College of Education > News and Publications > 2019: 01-03 news > 'Education House' helps students connect with resources, each other

'Education House' helps students connect with resources, each other

The College of Education's Special Living Option (SLO), the First-Year in Education "Education House," addresses the needs of the students who choose to live there and offers experiences that help shape their first year.

Special Living Option students
Ethan Benjamin, left, Emma Alloway and Leah Hummel connected through the College of Education’s Special Living Option, the First-Year in Education "Education House.” (Photo: Annemarie Mountz)
For many students, the first year of college is shaped by where they live on campus and who they meet there. For first-year College of Education students, there's a special option that allows students to live among each other and enjoy a more immersive experience.

The College's Special Living Option (SLO), the First-Year in Education "Education House," places importance on career exploration, multicultural understanding and service. The SLO addresses the needs of the students who choose to live there and offers experiences that help shape their first year.

The College of Education is the third-smallest college at the University, which can make it difficult for new students to become involved in the education community.

"Students in the College often feel like 'unicorns' as compared to other large colleges," said College of Education Adviser Lindsay Hayes, who co-facilitates Education House activities with Fran Arbaugh, associate professor in the Department of Curriculum and Instruction. "We feel it is important for them to meet early to build that pride and sense of community, of belonging to the College."

Students who live in the SLO, located at Sproul Hall in East Halls, are linked with big buddies: upperclassmen who also are in the College.

"Because the College of Education is so small, it's sometimes hard to find the College of Education community at Penn State until you get into upper-level education classes," Ethan Benjamin said. "First-Year in Education SLO immediately connects you to that kind of reclusive education community, whether it's through upperclassmen mentors, other first-years, et cetera."

Benjamin, whose intended major is world language education with a focus in Spanish, feels that opportunities brought to students from the SLO make the College of Education feel "a lot bigger."

Leah Hummel, a freshman intending to major in elementary and early childhood education, has participated in the Big/Little Buddy mentor program and has attended many of the floor dinners offered at the SLO.

"I think the thing I've enjoyed the most is being able to get advice and answers from upperclassmen with education majors," Hummel said. "I enjoyed this because it gave me more in-depth knowledge about the rest of my academic plan and career at Penn State."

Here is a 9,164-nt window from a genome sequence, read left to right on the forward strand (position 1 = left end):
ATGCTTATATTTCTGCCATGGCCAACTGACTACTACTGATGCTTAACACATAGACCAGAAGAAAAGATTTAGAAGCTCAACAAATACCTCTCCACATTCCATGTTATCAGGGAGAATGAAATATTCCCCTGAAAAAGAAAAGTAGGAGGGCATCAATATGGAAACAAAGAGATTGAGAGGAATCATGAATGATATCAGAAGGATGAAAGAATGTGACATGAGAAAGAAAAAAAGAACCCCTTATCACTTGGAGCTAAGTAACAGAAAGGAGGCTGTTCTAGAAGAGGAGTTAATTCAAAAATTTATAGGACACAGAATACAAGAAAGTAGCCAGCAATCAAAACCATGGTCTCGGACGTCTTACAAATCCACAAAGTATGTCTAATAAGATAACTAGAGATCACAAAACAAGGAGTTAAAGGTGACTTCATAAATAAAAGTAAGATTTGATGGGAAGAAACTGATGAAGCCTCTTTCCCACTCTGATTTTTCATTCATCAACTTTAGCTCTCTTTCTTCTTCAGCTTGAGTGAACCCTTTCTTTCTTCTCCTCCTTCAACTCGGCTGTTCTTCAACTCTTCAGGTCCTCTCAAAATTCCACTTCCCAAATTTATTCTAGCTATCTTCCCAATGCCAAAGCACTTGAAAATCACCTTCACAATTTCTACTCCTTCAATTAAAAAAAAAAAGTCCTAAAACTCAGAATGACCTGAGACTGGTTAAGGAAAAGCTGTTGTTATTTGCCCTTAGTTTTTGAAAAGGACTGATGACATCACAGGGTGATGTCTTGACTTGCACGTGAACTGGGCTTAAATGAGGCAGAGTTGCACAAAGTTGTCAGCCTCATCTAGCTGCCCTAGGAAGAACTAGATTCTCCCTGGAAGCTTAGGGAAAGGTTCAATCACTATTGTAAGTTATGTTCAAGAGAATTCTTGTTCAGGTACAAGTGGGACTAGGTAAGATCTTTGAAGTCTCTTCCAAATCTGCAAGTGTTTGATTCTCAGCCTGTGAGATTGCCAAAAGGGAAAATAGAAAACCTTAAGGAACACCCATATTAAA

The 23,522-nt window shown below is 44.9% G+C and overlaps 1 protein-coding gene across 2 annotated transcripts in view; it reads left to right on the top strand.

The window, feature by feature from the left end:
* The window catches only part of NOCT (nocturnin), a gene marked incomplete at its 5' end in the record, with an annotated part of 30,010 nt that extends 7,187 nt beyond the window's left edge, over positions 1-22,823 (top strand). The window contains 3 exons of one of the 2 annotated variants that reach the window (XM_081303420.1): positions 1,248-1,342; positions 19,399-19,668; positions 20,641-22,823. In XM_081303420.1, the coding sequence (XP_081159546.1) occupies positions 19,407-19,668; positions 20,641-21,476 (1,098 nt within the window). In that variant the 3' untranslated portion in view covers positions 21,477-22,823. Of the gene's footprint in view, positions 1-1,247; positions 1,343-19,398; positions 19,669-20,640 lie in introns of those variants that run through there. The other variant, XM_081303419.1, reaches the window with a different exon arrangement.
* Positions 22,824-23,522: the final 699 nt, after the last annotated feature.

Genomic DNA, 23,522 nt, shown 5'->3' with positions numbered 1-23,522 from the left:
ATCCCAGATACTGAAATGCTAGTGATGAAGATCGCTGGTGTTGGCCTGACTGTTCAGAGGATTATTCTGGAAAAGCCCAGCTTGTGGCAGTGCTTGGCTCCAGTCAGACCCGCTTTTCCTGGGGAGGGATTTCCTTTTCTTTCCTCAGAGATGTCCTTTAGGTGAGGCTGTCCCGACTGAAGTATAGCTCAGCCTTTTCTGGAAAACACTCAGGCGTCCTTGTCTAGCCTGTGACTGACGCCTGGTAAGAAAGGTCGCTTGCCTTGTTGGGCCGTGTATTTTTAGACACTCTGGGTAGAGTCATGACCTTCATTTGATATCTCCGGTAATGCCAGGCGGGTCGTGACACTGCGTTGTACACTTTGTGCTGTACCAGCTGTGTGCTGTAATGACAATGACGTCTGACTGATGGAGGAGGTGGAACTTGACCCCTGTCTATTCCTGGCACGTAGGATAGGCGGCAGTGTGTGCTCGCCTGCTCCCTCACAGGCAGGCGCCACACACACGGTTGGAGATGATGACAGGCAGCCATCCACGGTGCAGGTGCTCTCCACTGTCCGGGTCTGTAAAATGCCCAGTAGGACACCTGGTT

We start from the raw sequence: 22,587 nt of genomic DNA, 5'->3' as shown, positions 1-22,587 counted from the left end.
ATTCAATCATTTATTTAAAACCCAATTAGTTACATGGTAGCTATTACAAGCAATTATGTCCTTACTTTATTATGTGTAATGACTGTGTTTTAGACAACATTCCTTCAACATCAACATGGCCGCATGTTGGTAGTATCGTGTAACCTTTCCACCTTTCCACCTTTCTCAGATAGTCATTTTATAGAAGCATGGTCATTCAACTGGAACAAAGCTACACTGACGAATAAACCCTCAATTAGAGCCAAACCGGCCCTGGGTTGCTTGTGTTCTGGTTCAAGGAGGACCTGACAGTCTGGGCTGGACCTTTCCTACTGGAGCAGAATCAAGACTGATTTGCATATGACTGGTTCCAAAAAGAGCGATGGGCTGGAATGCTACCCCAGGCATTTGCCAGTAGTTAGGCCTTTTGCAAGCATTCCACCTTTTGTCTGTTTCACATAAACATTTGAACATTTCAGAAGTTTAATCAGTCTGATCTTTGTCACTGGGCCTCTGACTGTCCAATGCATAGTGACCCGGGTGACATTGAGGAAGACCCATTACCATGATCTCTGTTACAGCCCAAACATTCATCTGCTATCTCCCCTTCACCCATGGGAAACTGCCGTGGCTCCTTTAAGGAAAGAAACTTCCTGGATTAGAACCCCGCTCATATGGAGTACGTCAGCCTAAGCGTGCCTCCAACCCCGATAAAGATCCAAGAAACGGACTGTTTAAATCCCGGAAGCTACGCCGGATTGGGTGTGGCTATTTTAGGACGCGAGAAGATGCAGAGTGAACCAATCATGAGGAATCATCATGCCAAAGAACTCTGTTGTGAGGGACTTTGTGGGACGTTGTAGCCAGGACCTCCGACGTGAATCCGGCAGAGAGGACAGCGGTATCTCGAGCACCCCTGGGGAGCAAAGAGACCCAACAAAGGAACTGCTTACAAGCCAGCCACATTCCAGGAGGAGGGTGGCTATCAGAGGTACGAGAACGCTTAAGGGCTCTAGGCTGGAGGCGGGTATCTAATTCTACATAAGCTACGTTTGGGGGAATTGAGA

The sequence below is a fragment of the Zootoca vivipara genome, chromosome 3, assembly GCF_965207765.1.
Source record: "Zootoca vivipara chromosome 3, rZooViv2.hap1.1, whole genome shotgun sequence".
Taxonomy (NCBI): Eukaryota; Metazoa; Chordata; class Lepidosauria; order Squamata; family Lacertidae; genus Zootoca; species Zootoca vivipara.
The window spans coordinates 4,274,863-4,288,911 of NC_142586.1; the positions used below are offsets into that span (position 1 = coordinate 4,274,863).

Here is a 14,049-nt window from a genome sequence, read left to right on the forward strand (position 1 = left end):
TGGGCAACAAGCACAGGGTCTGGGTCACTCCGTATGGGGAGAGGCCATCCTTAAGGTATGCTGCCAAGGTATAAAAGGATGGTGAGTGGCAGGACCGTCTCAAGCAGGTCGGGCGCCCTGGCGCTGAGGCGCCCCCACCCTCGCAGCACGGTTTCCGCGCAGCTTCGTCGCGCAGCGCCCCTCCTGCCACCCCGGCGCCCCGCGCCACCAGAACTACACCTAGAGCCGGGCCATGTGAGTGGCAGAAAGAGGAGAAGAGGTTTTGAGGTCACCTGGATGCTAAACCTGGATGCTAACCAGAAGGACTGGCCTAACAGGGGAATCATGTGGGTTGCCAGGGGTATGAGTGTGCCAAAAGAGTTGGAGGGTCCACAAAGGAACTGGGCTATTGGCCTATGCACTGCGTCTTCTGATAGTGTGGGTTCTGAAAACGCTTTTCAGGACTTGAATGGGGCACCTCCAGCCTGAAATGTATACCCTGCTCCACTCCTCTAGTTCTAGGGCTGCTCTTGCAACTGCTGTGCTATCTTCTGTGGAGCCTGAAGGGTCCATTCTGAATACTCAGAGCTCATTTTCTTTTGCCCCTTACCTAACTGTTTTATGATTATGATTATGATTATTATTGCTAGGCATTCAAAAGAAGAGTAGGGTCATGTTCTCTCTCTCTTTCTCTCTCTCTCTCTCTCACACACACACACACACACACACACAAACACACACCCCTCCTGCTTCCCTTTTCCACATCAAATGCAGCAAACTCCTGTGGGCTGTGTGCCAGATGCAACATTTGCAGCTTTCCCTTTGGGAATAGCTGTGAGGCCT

The opportunity to meet older students and faculty and have educational conversations is beneficial to students living in the SLO because they get a to have first-hand encounters with those who have spent more time in the College and at Penn State.

Since the process of learning to teach is unique, the SLO must have unique methods of integrating future teachers into the world of education.

"We've got PRAXIS exams, pretty specific required classes, many options in student teaching, and the list goes on," Benjamin said. "It's hard to find information about that on your own, and the First-Year in Education SLO has been a huge resource in figuring out those really niche things that apply only to the College of Education."

While professors and faculty can be helpful resources in learning about opportunities and information within the education field, many students living in the SLO feel that the other students also are a huge help.

"The most beneficial aspect of living in the SLO for me is to be able to build a mini support system," Emma Alloway, a first-year student intending to major in secondary education, social studies option, said. "Most of us are taking the same classes, so it's good to have someone there to help you study and make some of the boring classes a little more fun."

Hummel agrees with Alloway that the community-building aspect of the SLO is a major benefit that comes with choosing to live there.

"For me, the most beneficial aspect of living in the SLO is the community it built," Hummel said. "I feel like sometimes the best way to understand something is having a peer explain or help me instead of a professor."

The community the SLO builds and the experiences students are able to have through it don't end after students finish their first year.

The SLO provides a basis for College of Education students to learn, thrive and stay involved throughout their time at Penn State.

"Students are exposed to other student organizations through their big buddies, and as a result, often join the Education Student Council in order to become big buddies in the future," Hayes said.

Regardless of your major within the College, the First-Year in Education Special Living Option can be a game-changer in terms of a student's Penn State experience.

Benjamin said that living in the SLO is "a great opportunity to connect with other education majors, both first-years like me and upperclassmen."

"Because of the Education House," he said, "I met some of my closest friends here at Penn State, and we've known each other since day one." 

By Abby Fortin (March 2019)